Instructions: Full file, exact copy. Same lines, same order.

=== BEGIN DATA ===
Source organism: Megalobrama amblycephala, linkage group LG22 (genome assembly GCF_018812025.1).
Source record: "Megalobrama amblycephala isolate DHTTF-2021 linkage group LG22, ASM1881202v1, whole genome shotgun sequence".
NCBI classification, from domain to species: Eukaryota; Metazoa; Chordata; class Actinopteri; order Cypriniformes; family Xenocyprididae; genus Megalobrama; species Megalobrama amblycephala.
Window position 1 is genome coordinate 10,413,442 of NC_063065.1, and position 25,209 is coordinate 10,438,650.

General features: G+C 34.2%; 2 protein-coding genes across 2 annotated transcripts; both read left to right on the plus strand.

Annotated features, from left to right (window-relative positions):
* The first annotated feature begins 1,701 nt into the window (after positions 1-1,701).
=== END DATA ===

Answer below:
Source organism: Megalobrama amblycephala, linkage group LG22 (genome assembly GCF_018812025.1).
Source record: "Megalobrama amblycephala isolate DHTTF-2021 linkage group LG22, ASM1881202v1, whole genome shotgun sequence".
NCBI classification, from domain to species: Eukaryota; Metazoa; Chordata; class Actinopteri; order Cypriniformes; family Xenocyprididae; genus Megalobrama; species Megalobrama amblycephala.
Window position 1 is genome coordinate 10,413,442 of NC_063065.1, and position 25,209 is coordinate 10,438,650.

General features: G+C 34.2%; 2 protein-coding genes across 2 annotated transcripts; both read left to right on the plus strand.

Annotated features, from left to right (window-relative positions):
* The first annotated feature begins 1,701 nt into the window (after positions 1-1,701).